County Commissioners Bill Anderson and Steve Wyum of Rutland were in Bismarck from Sunday, October 16 through Tuesday, October 17, attending the North Dakota Association of Counties Annual Conference. Others from Sargent County attending the conference were: County Commissioner Jerry Waswick of Gwinner; County Auditor Sherry Hosford of Forman; and, County Treasurer/Recorder/Clerk of Court Gina Hillestad of Forman. During the conference Commissioners Anderson, Wyum & Waswick, Auditor Hosford and County Engineer Damon Devillers met with officials of the North Dakota Department of Transportation to discuss upcoming road projects and the availability of funding for road projects. The State DOT officials stated that Federal funding is very uncertain at this point, with only a fraction of the budgeted amount actually appropriated so far. Even the funding for Emergency Repair projects already completed has not yet been released, according to the State officials. Alternative sources of short-term financing to bridge the gap, including a loan fund from the Bank of North Dakota, were also discussed. The County Commissioners Association considered and adopted several resolutions during the conference, one of them being a resolution opposing the closure of rural Post Offices by the US Postal Service that had been proposed by Sargent County. The County officials also attended several seminars on topics of interest, including: the impact of the North Dakota Minimum Stream Crossing Standards law on County and Township roads; implementation of the National Healthcare Reform Law by county governments; bid letting; diversity training and compliance with Title VII of the Civil Rights Act of 1964; and, several others. The North Dakota Association of Counties holds its annual conference each October and, in addition, holds a training session for County officials during March of odd numbered years, when the Legislature is in session.
The 2011 Non-resident Pheasant Hunting Season opened last Saturday, October 15, and mixed results are being reported. First of all, though, it should be made clear that only resident pheasants are being hunted. As of Saturday, the hunters could be either residents or non-residents of the State of North Dakota. Two groups of hunters from the Minneapolis area were in the Rutland Café on the morning of Wednesday, October 19, and reported that they had been having good luck with ducks, some luck with geese and not much luck with pheasants. They had good dogs to assist them, however, and reported that this year, more than ever, a good dog is crucial to a successful pheasant hunt. Those birds they had bagged would have been lost without good dogs to find them, the hunters stated. Although the North Dakota Legislature has been increasingly unfriendly to non-resident hunters over the past decade, these out of state sportsmen give the local economy a much appreciated boost each Fall, and they are very welcome in the rural communities of the State.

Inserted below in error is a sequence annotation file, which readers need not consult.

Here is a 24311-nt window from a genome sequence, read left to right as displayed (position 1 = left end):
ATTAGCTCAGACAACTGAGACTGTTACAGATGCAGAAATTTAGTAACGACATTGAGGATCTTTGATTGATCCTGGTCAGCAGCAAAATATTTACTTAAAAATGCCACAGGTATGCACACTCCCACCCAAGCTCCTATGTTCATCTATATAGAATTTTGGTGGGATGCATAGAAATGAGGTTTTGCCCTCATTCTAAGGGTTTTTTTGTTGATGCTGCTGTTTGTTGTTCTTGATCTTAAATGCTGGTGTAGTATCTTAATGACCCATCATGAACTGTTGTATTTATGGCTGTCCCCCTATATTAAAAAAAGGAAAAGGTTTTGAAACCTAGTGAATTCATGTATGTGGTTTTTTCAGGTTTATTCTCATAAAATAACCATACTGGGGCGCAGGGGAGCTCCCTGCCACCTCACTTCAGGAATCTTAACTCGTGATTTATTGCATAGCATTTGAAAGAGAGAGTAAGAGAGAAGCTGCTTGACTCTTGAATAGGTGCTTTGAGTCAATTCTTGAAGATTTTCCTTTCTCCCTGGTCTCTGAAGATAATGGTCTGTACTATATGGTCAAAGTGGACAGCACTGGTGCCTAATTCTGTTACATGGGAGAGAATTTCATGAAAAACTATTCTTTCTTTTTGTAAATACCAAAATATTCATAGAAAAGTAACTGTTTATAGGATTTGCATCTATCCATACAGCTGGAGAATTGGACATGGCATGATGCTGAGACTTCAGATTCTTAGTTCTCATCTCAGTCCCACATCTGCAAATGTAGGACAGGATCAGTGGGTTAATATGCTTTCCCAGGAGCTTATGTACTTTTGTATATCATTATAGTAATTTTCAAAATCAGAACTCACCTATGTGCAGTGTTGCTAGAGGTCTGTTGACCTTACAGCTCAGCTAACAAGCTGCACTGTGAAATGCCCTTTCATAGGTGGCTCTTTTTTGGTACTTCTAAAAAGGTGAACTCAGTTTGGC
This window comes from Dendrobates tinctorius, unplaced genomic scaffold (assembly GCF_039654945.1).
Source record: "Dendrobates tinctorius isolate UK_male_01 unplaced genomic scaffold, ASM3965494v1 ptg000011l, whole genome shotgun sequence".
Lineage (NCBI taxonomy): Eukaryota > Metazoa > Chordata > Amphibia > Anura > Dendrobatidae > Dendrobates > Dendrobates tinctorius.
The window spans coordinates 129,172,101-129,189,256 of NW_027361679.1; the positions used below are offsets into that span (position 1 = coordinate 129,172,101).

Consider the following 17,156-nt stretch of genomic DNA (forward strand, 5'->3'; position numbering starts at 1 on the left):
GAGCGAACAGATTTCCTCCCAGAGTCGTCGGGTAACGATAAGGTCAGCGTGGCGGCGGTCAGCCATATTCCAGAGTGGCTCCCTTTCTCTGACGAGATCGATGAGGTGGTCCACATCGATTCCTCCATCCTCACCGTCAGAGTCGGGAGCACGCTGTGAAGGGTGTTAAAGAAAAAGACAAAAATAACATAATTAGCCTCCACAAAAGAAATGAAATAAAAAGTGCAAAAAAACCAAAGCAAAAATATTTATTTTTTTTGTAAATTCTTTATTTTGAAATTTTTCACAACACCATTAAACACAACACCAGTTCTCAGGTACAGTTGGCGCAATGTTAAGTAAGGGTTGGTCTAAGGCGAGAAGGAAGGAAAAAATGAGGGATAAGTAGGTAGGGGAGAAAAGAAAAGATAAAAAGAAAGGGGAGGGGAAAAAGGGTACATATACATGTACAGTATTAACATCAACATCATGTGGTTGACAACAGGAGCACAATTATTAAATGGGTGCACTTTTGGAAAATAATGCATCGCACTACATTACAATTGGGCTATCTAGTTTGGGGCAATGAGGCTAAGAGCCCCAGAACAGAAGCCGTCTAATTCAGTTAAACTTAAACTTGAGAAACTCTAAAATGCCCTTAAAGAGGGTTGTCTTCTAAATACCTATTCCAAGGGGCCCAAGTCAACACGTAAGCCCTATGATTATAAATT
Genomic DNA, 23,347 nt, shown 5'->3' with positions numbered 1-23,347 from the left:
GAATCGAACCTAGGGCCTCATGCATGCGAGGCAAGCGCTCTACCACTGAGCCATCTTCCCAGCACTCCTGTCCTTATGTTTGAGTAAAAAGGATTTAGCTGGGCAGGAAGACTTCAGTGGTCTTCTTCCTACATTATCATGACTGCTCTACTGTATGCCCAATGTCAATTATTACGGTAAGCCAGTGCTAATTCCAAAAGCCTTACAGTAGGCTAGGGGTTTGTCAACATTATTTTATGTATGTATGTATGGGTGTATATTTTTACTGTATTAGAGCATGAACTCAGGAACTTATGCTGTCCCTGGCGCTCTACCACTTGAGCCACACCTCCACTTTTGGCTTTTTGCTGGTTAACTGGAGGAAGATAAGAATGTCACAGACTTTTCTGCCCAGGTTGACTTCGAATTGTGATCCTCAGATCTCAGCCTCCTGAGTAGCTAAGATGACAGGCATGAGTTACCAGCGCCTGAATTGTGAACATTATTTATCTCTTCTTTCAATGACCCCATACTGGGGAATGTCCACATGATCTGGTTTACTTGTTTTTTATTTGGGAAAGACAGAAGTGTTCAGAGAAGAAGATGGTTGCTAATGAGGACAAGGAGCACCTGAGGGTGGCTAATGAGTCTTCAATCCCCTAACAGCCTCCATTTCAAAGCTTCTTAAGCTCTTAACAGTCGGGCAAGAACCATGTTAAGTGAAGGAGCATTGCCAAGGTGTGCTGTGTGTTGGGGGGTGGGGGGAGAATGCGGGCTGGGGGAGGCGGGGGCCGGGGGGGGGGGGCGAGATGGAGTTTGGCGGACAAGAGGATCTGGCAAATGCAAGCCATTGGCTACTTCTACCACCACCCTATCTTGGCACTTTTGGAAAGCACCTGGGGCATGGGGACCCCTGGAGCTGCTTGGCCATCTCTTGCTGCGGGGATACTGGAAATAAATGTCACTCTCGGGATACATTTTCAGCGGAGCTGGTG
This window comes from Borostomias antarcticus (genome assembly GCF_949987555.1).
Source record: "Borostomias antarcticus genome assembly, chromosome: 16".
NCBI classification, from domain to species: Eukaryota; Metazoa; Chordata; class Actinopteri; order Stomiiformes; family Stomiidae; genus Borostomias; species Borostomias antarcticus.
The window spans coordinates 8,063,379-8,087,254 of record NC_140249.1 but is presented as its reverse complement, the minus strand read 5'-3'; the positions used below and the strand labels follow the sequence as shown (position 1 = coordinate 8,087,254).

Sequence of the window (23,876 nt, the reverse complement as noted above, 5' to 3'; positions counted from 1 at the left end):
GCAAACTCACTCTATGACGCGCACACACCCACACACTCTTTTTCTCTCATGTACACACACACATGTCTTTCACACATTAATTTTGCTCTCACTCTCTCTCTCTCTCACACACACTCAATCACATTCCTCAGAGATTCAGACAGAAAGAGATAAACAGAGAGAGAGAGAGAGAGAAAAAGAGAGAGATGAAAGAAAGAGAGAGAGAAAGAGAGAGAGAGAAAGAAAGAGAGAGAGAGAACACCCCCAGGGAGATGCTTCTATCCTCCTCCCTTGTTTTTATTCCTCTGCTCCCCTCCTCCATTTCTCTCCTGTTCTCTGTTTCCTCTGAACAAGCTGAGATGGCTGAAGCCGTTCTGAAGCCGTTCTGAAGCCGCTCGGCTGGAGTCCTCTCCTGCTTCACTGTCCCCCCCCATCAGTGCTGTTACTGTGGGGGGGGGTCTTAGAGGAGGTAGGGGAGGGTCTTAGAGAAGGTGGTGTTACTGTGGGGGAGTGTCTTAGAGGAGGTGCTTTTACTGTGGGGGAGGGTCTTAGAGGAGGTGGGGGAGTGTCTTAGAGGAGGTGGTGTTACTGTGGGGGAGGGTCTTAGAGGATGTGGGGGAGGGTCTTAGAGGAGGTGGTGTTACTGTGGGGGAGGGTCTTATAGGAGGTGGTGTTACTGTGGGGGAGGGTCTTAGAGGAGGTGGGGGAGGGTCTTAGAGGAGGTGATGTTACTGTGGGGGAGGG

Fishing is not at the center of conversation these days, but avid anglers continue to pursue their sport. No reports of fishing success on local waters have been received in recent days, but those who pursue their finny prey just south of the border continue to bring home some nice filets. Shan & Steve Meier brought in a limit of walleyes on the afternoon of Saturday, October 15, while fishing from shore on Opitz Lake about 25 miles south of Rutland, reports Shan. No ice, yet, but hang on. It’s coming!
Bertha Siemieniewski of the Rutland City Council reports that contracts for the Town Hall improvement project have now been approved and will be executed here on Thursday, October 20. Work on the project is expected to commence before the ink is dry on the signatures, says Bert. When completed, the Town Hall will have a handicapped accessible ramp on the east side and handicapped accessible restrooms on the inside. The project is a combined project of the City of Rutland, the Rutland Community Club, Lake Agassiz Regional Council and the USDA-Rural Development. It’s been a long time coming.
Reports from both Earl Cramton and Larry Anderson, on the sick list last week and this week, too, are that progress in their treatment is good. You can check out their condition at www.caringbridge.org/visit/larrynormananderson and www.caringbridge.org/visit/earlcramton. Earl is up in Fargo, again, this week, and Larry is still in the hospital in Rochester MN, but both are expected to be home this weekend. Their many friends here wish them a speedy recovery.
Well, that’s the news from Rutland for this week. For more information about what’s going on in “The Pride Of The Prairie,” check out the community’s internet web site at www.rutlandnd.com and stop by the Rutland blog and Facebook pages while you’re at it, too. Don’t forget to write those letters to SAVE OUR POST OFFICE!